Chapman heating up
The Yankees continued their homestand with another win against their favorite punching bag (and the worst team in the AL), the Minnesota Twins. By taking five of their first seven matchups against the Twins this season, they’ve clinched their 15th straight non-losing season series versus them.
That’s the second-longest streak of its kind in the history of this rivalry, which dates back to 1903 when the Twins were known as the Washington Senators. Amazingly, from 1934-64, the Yankees went 31 straight years without losing a season series to the Senators; the only year they didn’t end up with an outright advantage was in 1943, when the teams split their 22 matchups.
Masahiro Tanaka wasn’t sharp, but he was still good enough to give the Yankees a chance to win, allowing three runs in six innings. Despite struggles with his overall command, his splitter was in peak form. “Haven’t had that good of a split for a while,” Tanaka told Chad Jennings of Lohud.com after the game.
The Twins whiffed on nine of their 17 (53 percent) swings against the pitch, his second-highest whiff rate on the splitter this season. The pitch also netted him seven outs, including four strikeouts, and the lone hit allowed off the pitch was a single in the sixth inning. The key was his ability to keep the splitter down in the zone – he located the pitch an average of 1.74 feet below the center of the strike zone, his lowest mark of the season.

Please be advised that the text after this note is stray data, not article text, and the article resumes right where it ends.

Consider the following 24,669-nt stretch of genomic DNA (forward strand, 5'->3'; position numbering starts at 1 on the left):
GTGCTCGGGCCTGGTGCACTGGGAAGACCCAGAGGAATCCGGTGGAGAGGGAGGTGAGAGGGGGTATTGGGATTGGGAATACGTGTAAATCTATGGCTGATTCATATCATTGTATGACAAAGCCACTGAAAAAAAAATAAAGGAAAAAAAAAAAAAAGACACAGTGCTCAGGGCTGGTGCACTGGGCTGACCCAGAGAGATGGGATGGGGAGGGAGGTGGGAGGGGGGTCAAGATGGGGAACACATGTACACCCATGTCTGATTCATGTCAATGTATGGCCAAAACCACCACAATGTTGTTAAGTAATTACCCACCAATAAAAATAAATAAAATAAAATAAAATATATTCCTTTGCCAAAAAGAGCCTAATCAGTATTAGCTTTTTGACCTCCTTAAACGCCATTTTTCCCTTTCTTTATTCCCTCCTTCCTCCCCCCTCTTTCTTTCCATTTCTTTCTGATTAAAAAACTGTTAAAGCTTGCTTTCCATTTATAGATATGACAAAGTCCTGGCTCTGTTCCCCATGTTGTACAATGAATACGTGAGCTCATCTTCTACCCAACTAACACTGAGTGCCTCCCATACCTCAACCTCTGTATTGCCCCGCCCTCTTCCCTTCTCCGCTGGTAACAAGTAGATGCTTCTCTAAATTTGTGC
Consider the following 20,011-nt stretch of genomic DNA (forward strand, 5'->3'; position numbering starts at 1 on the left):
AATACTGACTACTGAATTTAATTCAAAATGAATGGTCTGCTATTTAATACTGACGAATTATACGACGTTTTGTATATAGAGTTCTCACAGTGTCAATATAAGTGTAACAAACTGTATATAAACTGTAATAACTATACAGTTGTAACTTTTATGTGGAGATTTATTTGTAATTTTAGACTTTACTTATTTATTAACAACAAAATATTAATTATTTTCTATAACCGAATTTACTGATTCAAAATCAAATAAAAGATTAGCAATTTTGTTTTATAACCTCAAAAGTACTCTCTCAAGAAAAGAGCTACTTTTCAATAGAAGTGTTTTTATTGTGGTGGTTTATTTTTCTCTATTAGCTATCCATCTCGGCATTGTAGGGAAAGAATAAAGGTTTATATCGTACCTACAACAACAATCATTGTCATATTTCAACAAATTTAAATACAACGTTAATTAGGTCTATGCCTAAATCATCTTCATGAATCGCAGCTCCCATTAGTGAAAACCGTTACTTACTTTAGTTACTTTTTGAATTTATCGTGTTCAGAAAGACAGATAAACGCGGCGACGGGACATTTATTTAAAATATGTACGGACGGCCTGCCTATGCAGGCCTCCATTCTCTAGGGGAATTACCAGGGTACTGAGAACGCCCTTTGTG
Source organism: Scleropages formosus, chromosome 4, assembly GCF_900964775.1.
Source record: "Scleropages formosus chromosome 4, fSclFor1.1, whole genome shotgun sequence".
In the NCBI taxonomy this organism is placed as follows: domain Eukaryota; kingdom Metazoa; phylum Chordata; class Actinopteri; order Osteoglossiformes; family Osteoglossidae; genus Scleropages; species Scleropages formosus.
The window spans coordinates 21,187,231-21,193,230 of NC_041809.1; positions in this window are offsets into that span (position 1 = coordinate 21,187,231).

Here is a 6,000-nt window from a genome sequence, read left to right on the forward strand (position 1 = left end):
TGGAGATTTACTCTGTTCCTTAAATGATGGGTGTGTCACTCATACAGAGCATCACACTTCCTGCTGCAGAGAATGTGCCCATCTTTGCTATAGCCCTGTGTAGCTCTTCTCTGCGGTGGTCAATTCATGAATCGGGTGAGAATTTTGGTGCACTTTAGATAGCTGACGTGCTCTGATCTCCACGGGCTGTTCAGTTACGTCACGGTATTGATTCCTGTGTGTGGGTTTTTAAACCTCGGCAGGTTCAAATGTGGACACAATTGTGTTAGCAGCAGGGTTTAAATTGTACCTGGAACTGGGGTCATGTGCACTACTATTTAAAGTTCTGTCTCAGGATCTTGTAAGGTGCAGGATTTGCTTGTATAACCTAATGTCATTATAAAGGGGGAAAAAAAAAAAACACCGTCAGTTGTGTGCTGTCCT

Aroldis Chapman had perhaps his most electric performance of the season so far, striking out the side in the ninth inning on 11 pitches. The first 10 were fastballs at 100-plus mph, increasing in speed on each successive pitch, with the final four going over 103 mph. And then he dropped a 90 mph changeup for a called strike three on Kurt Suzuki to end the game. Ridiculous.
Through Friday’s games, there had been 77 pitches of at least 103 mph thrown in the regular season since 2008 (the start of the Pitch F/X era). Seventy-five of them came from the arm of Chapman; the other two were thrown by Neftali Feliz and Henry Rodriguez, both in 2010.
The Twins are the gift that keeps on giving for the Yankees, who beat Minnesota for the fifth time in six matchups this season.
It was an unusual win from a statistical perspective: the Yankees had 10 hits in the game, but all were singles. The only other time over the last nine seasons that they won a game at home with double-digit hits and no extra-bases hits was on July 6, 2013 vs. the Orioles.
Tied 1-1 heading into the eighth inning, the Yankees staged a most improbable rally, one that began with an infield single by Alex Rodriguez and was capped off by Aaron Hicks scoring the go-ahead run when Starlin Castro reached on an error by Twins shortstop Eduardo Escobar. For Castro, it was his team-leading third go-ahead RBI in the seventh inning or later.
Castro might have been the hero, but it was Michael Pineda who stole the spotlight with his finest effort of the season. The right-hander surrendered one run on two hits while striking out eight batters with one walk in six innings.